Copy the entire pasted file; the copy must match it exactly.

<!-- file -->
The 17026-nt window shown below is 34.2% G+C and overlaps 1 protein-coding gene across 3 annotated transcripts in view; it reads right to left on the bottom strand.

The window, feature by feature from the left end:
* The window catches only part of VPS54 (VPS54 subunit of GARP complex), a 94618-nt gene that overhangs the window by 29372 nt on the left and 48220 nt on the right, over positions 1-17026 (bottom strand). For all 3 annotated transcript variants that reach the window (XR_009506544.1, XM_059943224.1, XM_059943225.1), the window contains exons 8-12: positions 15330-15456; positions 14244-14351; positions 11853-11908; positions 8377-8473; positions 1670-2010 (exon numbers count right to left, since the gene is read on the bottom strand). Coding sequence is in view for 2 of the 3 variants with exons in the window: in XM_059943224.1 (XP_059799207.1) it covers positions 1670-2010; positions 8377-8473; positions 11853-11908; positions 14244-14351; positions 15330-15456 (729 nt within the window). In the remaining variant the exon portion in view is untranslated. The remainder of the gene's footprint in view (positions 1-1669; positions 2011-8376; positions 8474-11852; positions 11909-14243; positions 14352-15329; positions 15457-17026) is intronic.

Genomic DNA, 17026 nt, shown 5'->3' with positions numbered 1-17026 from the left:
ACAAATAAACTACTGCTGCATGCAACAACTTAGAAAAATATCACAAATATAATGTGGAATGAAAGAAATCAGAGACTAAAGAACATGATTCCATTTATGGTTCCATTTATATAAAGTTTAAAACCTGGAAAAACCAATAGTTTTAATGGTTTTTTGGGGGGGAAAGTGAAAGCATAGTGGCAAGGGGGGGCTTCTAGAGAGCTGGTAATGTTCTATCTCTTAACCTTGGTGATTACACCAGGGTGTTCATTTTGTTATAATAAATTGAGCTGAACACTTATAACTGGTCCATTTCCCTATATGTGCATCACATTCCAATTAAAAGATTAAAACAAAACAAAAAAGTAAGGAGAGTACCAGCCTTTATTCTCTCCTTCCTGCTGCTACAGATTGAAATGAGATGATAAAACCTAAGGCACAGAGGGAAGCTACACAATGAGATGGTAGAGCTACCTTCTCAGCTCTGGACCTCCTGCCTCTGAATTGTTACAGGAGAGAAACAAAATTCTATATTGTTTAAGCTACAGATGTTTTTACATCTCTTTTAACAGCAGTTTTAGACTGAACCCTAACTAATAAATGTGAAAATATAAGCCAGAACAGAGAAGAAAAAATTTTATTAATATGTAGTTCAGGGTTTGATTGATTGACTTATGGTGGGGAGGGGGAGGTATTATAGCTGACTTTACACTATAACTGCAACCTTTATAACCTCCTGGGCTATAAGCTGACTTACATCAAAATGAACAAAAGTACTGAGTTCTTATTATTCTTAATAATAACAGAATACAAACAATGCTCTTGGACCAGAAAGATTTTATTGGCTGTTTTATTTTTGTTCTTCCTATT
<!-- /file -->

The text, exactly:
The 17026-nt window shown below is 34.2% G+C and overlaps 1 protein-coding gene across 3 annotated transcripts in view; it reads right to left on the bottom strand.

The window, feature by feature from the left end:
* The window catches only part of VPS54 (VPS54 subunit of GARP complex), a 94618-nt gene that overhangs the window by 29372 nt on the left and 48220 nt on the right, over positions 1-17026 (bottom strand). For all 3 annotated transcript variants that reach the window (XR_009506544.1, XM_059943224.1, XM_059943225.1), the window contains exons 8-12: positions 15330-15456; positions 14244-14351; positions 11853-11908; positions 8377-8473; positions 1670-2010 (exon numbers count right to left, since the gene is read on the bottom strand). Coding sequence is in view for 2 of the 3 variants with exons in the window: in XM_059943224.1 (XP_059799207.1) it covers positions 1670-2010; positions 8377-8473; positions 11853-11908; positions 14244-14351; positions 15330-15456 (729 nt within the window). In the remaining variant the exon portion in view is untranslated. The remainder of the gene's footprint in view (positions 1-1669; positions 2011-8376; positions 8474-11852; positions 11909-14243; positions 14352-15329; positions 15457-17026) is intronic.

Genomic DNA, 17026 nt, shown 5'->3' with positions numbered 1-17026 from the left:
ACAAATAAACTACTGCTGCATGCAACAACTTAGAAAAATATCACAAATATAATGTGGAATGAAAGAAATCAGAGACTAAAGAACATGATTCCATTTATGGTTCCATTTATATAAAGTTTAAAACCTGGAAAAACCAATAGTTTTAATGGTTTTTTGGGGGGGAAAGTGAAAGCATAGTGGCAAGGGGGGGCTTCTAGAGAGCTGGTAATGTTCTATCTCTTAACCTTGGTGATTACACCAGGGTGTTCATTTTGTTATAATAAATTGAGCTGAACACTTATAACTGGTCCATTTCCCTATATGTGCATCACATTCCAATTAAAAGATTAAAACAAAACAAAAAAGTAAGGAGAGTACCAGCCTTTATTCTCTCCTTCCTGCTGCTACAGATTGAAATGAGATGATAAAACCTAAGGCACAGAGGGAAGCTACACAATGAGATGGTAGAGCTACCTTCTCAGCTCTGGACCTCCTGCCTCTGAATTGTTACAGGAGAGAAACAAAATTCTATATTGTTTAAGCTACAGATGTTTTTACATCTCTTTTAACAGCAGTTTTAGACTGAACCCTAACTAATAAATGTGAAAATATAAGCCAGAACAGAGAAGAAAAAATTTTATTAATATGTAGTTCAGGGTTTGATTGATTGACTTATGGTGGGGAGGGGGAGGTATTATAGCTGACTTTACACTATAACTGCAACCTTTATAACCTCCTGGGCTATAAGCTGACTTACATCAAAATGAACAAAAGTACTGAGTTCTTATTATTCTTAATAATAACAGAATACAAACAATGCTCTTGGACCAGAAAGATTTTATTGGCTGTTTTATTTTTGTTCTTCCTATT